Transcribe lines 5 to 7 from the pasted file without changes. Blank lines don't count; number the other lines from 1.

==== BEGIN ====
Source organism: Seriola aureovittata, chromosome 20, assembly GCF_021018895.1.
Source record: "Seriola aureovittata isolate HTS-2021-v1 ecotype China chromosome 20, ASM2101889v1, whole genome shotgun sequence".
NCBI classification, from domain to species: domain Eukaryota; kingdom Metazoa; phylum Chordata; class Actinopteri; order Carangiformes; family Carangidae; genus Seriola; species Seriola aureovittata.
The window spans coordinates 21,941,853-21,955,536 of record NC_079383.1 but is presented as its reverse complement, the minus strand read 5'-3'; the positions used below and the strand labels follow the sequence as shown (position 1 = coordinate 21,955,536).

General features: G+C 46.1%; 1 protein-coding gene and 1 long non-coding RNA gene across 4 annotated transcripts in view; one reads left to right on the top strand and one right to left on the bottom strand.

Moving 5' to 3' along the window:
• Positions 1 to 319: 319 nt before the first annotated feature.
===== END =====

General features: G+C 46.1%; 1 protein-coding gene and 1 long non-coding RNA gene across 4 annotated transcripts in view; one reads left to right on the top strand and one right to left on the bottom strand.

Moving 5' to 3' along the window:
• Positions 1 to 319: 319 nt before the first annotated feature.